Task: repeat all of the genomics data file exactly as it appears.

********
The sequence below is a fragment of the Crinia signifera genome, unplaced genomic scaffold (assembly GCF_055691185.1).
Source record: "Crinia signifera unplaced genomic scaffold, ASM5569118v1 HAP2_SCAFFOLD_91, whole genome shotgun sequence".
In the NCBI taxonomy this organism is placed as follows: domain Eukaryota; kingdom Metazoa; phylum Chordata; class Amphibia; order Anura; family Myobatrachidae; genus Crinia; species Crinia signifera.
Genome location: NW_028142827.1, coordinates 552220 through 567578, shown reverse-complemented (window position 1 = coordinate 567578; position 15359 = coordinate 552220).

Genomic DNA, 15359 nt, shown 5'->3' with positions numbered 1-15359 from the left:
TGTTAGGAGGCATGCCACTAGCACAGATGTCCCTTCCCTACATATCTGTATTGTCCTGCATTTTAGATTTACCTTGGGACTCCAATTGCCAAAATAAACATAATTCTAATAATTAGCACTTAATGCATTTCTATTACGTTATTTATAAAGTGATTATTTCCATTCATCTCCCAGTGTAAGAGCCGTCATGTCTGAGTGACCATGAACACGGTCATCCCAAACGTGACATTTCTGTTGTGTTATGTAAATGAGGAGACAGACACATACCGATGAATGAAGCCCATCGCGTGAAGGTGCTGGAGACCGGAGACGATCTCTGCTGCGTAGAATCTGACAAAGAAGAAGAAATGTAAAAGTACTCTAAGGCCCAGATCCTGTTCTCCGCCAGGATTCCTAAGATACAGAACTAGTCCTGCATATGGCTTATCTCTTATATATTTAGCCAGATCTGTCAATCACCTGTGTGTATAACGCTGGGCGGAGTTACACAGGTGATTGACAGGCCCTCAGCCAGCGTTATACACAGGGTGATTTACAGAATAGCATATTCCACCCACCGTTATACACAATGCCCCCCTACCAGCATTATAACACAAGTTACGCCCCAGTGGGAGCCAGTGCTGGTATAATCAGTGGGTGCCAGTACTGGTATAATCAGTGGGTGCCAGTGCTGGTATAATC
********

The sequence below is a fragment of the Crinia signifera genome, unplaced genomic scaffold (assembly GCF_055691185.1).
Source record: "Crinia signifera unplaced genomic scaffold, ASM5569118v1 HAP2_SCAFFOLD_91, whole genome shotgun sequence".
In the NCBI taxonomy this organism is placed as follows: domain Eukaryota; kingdom Metazoa; phylum Chordata; class Amphibia; order Anura; family Myobatrachidae; genus Crinia; species Crinia signifera.
Genome location: NW_028142827.1, coordinates 552220 through 567578, shown reverse-complemented (window position 1 = coordinate 567578; position 15359 = coordinate 552220).

Genomic DNA, 15359 nt, shown 5'->3' with positions numbered 1-15359 from the left:
TGTTAGGAGGCATGCCACTAGCACAGATGTCCCTTCCCTACATATCTGTATTGTCCTGCATTTTAGATTTACCTTGGGACTCCAATTGCCAAAATAAACATAATTCTAATAATTAGCACTTAATGCATTTCTATTACGTTATTTATAAAGTGATTATTTCCATTCATCTCCCAGTGTAAGAGCCGTCATGTCTGAGTGACCATGAACACGGTCATCCCAAACGTGACATTTCTGTTGTGTTATGTAAATGAGGAGACAGACACATACCGATGAATGAAGCCCATCGCGTGAAGGTGCTGGAGACCGGAGACGATCTCTGCTGCGTAGAATCTGACAAAGAAGAAGAAATGTAAAAGTACTCTAAGGCCCAGATCCTGTTCTCCGCCAGGATTCCTAAGATACAGAACTAGTCCTGCATATGGCTTATCTCTTATATATTTAGCCAGATCTGTCAATCACCTGTGTGTATAACGCTGGGCGGAGTTACACAGGTGATTGACAGGCCCTCAGCCAGCGTTATACACAGGGTGATTTACAGAATAGCATATTCCACCCACCGTTATACACAATGCCCCCCTACCAGCATTATAACACAAGTTACGCCCCAGTGGGAGCCAGTGCTGGTATAATCAGTGGGTGCCAGTACTGGTATAATCAGTGGGTGCCAGTGCTGGTATAATC